Amos – An Introduction, pt.1

This Tuesday we are gathering to begin our five-week study of Amos. This week we will begin with a brief overview of the prophets generally and look at the specific background of Amos himself.  Please read chapter one of Abraham Heschel’s book The Prophets.  This chapter will guide the first part of our discussions.  Also attached is Heschel’s overview of Amos where his understanding of the prophets is specifically applied to Amos. As background material on Amos, I have attached the introduction for Dr. Robert Baker’s Study Guide to Amos as well as the introduction to Amos from the ESV and NIV study bibles. The readings are from longest to shortest, and please read at least one.

As to prophets generally, the Hebrew word for prophet is derived from a verb signifying “to bubble forth” like a fountain; hence the word means one who announces or pours forth the declarations of God.  Within the Old Testament, the prophets fulfilled different functions, many of which were not unique to Israel.  For example, the prophets were often members of the king’s court and would be consulted, like oracles, to determine matters of state. In 1 Kings 22, we read of the 400 prophets who were to inquire of the Lord as to the question of whether Judah and Israel should go to battle against Ramoth-Gilead, or forbear.  These were paid professionals.  Likewise, prophets were used to curse enemies to weaken them before a battle. In Numbers 22 we read that Balak, the king of Moab, hires Balam, the prophet, to go and curse the Israelites so that he could defeat them.  In other instances, prophets were also roving bands of men who were touched by the Spirit of God.  As described in Samuel, they would roam the high places playing the “harp, tambourine, flute, and lyre before them” (1 Sam. 10:4) often having stripped off their clothes (1 Sam. 19:24).  These types of prophets from the somewhat insane to courtly advisors were common throughout the ancient near east.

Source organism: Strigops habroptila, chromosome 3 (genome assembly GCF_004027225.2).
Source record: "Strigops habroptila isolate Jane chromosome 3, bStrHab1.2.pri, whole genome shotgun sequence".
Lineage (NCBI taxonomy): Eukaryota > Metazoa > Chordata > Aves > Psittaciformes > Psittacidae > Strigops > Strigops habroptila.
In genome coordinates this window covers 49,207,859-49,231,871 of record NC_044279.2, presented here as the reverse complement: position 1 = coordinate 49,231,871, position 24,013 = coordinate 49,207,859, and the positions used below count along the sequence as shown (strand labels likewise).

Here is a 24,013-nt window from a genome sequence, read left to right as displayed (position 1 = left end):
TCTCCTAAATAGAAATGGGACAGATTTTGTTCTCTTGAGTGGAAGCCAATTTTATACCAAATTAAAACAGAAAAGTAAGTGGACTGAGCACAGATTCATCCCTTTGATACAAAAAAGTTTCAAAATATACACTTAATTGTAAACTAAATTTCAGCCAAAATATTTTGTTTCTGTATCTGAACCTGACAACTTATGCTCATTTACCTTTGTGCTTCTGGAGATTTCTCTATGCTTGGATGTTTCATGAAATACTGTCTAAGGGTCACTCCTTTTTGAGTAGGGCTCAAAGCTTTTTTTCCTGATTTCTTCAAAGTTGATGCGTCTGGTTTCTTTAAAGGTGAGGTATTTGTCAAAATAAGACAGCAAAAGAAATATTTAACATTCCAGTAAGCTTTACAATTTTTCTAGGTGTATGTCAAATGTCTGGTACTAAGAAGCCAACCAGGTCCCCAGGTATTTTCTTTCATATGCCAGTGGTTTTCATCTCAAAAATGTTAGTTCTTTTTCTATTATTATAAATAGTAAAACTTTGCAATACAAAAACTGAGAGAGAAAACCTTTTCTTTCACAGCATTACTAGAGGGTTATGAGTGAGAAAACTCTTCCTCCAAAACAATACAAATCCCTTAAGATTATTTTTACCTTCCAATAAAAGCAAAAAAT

But the prophet also performed a unique function in ancient Judah and Israel which was to directly confront the people of God, especially the elites, on behalf of God and call them back to God and to repentance.  For example, in 2 Samuel 12, the prophet Nathan confronts King David over the seduction of Bathsheba and the murder of her husband Uriah. In 1 Kings 18, Elijah confronts Ahab over the latter’s apostasy. In Malachi 2, the eponymous prophet upbraids the priests for having corrupted and abased the people. In Amos 5-6, the prophet condemns the rich and powerful who revel in luxuries obtained by taxes and bribery exacted from the poor. According to Heschel, the prophet is not a mouthpiece of God but has that unique experience of being in sympathy with the divine pathos so that the prophet’s emotions are assimilated to the divine. The prophet sees as God sees, and experiences that same anger and frustration as God does when met with apostasy and injustice.  The divine ire doesn’t arise when a rule has been broken but whenever the relationship between God and his people or the interpersonal relationship between God’s people is violated.  When the people cease to love God or to love their neighbor, the prophet speaks.  

Dinner is at 6. Discussion about 6:45. Hope to see you here.

Seek good and not evil,
    that you may live;
and so the Lord, the God of hosts, will be with you,
    just as you have said.
Hate evil and love good,
    and establish justice in the gate;
it may be that the Lord, the God of hosts,
    will be gracious to the remnant of Joseph.

Amos 5:14-15

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